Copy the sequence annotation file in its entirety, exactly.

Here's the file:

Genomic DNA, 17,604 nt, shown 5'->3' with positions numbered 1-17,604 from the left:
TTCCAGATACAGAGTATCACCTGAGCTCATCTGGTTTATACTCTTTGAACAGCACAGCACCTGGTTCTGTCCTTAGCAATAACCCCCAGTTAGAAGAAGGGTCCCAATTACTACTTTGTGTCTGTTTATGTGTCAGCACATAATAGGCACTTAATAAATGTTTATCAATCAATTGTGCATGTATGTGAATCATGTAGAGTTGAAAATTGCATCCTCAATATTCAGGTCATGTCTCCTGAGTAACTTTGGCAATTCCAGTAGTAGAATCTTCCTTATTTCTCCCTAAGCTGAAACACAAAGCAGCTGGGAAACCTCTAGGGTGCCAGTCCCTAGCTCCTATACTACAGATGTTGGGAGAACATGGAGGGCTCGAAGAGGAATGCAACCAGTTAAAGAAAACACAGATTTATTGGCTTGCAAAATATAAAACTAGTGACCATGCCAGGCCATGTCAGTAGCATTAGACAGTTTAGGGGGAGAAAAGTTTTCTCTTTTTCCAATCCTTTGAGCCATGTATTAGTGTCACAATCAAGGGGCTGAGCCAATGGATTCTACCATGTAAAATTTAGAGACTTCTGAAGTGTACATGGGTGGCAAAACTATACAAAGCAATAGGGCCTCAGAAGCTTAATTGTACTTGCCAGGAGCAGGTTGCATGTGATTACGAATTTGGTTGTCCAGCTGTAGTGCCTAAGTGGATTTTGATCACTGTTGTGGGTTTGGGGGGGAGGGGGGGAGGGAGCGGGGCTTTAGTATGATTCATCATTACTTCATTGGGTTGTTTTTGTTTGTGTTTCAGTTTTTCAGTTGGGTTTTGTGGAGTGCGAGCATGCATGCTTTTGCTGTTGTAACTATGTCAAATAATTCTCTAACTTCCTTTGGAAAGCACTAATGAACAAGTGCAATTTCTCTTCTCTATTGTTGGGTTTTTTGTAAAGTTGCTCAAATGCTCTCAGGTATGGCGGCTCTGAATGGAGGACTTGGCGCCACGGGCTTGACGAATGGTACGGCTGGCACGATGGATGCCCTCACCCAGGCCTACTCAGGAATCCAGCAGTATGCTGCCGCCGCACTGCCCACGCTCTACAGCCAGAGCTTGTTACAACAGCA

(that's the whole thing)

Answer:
Genomic DNA, 17,604 nt, shown 5'->3' with positions numbered 1-17,604 from the left:
TTCCAGATACAGAGTATCACCTGAGCTCATCTGGTTTATACTCTTTGAACAGCACAGCACCTGGTTCTGTCCTTAGCAATAACCCCCAGTTAGAAGAAGGGTCCCAATTACTACTTTGTGTCTGTTTATGTGTCAGCACATAATAGGCACTTAATAAATGTTTATCAATCAATTGTGCATGTATGTGAATCATGTAGAGTTGAAAATTGCATCCTCAATATTCAGGTCATGTCTCCTGAGTAACTTTGGCAATTCCAGTAGTAGAATCTTCCTTATTTCTCCCTAAGCTGAAACACAAAGCAGCTGGGAAACCTCTAGGGTGCCAGTCCCTAGCTCCTATACTACAGATGTTGGGAGAACATGGAGGGCTCGAAGAGGAATGCAACCAGTTAAAGAAAACACAGATTTATTGGCTTGCAAAATATAAAACTAGTGACCATGCCAGGCCATGTCAGTAGCATTAGACAGTTTAGGGGGAGAAAAGTTTTCTCTTTTTCCAATCCTTTGAGCCATGTATTAGTGTCACAATCAAGGGGCTGAGCCAATGGATTCTACCATGTAAAATTTAGAGACTTCTGAAGTGTACATGGGTGGCAAAACTATACAAAGCAATAGGGCCTCAGAAGCTTAATTGTACTTGCCAGGAGCAGGTTGCATGTGATTACGAATTTGGTTGTCCAGCTGTAGTGCCTAAGTGGATTTTGATCACTGTTGTGGGTTTGGGGGGGAGGGGGGGAGGGAGCGGGGCTTTAGTATGATTCATCATTACTTCATTGGGTTGTTTTTGTTTGTGTTTCAGTTTTTCAGTTGGGTTTTGTGGAGTGCGAGCATGCATGCTTTTGCTGTTGTAACTATGTCAAATAATTCTCTAACTTCCTTTGGAAAGCACTAATGAACAAGTGCAATTTCTCTTCTCTATTGTTGGGTTTTTTGTAAAGTTGCTCAAATGCTCTCAGGTATGGCGGCTCTGAATGGAGGACTTGGCGCCACGGGCTTGACGAATGGTACGGCTGGCACGATGGATGCCCTCACCCAGGCCTACTCAGGAATCCAGCAGTATGCTGCCGCCGCACTGCCCACGCTCTACAGCCAGAGCTTGTTACAACAGCA